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How Validation and Evolution of Schema Works in Delta Lake?

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Delta Lake provides a feature which validates schema and throws an exception if the schema is not matched. Delta Lake uses the below rules to check if the schema of the Dataframe matches with delta table to perform operations:

  • If we are trying to write new columns to a delta table which doesn't exist before, it throws an exception. If we are missing some values while writing, it fills them with null values.
  • When we are writing to a delta table from a dataframe, if the columns datatype is not matched an exception is thrown.
  • Delta table columns are case insensitive. If the columns contain the same letters it throws an error.

As you might know, Spark works on schema on read which means it doesn’t check for schema validation while writing to a target location. But when we try to read from the target location it throws an error.

Delta lake allows users to merge schema. If there are columns in the DataFrame not present in the delta table, an exception is raised. If new columns are added due to change in requirement, we can add those columns to the target delta table using the mergeSchema option provided by Delta Lake.

Now let us see and understand how it works in Spark without delta lake. Let us create a dataframe and write it to a parquet file and later change the data type of the column and write to a same location and see how it works.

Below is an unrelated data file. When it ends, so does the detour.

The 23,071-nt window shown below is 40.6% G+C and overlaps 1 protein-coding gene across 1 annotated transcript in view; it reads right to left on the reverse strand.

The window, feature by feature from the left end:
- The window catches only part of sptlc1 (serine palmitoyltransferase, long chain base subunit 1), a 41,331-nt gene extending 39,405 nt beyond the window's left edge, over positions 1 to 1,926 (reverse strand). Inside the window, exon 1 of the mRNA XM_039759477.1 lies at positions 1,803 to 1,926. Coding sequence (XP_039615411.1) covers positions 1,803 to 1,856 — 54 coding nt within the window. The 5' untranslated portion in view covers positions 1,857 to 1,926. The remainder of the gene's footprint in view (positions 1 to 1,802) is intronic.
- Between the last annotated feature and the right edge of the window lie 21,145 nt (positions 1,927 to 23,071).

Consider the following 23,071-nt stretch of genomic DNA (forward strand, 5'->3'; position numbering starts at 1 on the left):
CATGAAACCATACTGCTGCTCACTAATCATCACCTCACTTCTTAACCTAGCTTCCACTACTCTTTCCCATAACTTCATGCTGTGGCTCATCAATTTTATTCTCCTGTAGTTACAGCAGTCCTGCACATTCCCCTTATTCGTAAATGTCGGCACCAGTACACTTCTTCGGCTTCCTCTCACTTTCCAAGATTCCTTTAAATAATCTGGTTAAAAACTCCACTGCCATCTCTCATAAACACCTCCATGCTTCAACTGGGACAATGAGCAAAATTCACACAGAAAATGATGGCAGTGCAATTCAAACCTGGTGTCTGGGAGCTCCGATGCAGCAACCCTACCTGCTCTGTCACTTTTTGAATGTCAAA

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If you see the schema of the dataframe, we have salary data type as integer. Let’s write it to parquet file and read that data again and display it.

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Now let's change that data type of the salary to double type and write it to the same location and see what happens.

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Now when we write to the same location we don’t get any errors, that is because Spark works on schema on read, it doesn’t validate schema while writing.

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But when we read data, it throws an error. Our data is now corrupted and it causes serious damage.

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Now again let’s create a new dataframe and write this to a target location and then try to write more columns to the same target location and see what happens.

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Now let’s add one more column named “location” and write it to the same location. If you see below, the new column is just added and for those previous records where there was no data for the location column, it is set to null. It didn’t check for schema validation and doesn’t have strict rules on schema. It clearly shows us that Spark doesn’t enforce schema while writing. It can corrupt our data and can cause problems.

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Now let’s do the same operations in delta lake and see how strictly it checks for schema validation before writing data to the delta table.

First let’s check how it handles data type schema validation. I am trying to write a salary of type integer.

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Now let me see what happens when I try to add the salary of the float data type.

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You can see it raises an exception, Failed to merge incompatible data types IntegerType and DoubleType; It enforces schema and doesn’t allow writing data which is not compatible.

Now let us see what happens when we have more columns in the dataframe than that of the delta table we are trying to write to.

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You can see above that exception is raised and data is not written to the target folder because delta enforces schema.

But If this is a requirement in design and if we have added this column then all we have to do is provide the option '("mergeSchema", "true")' while writing data.

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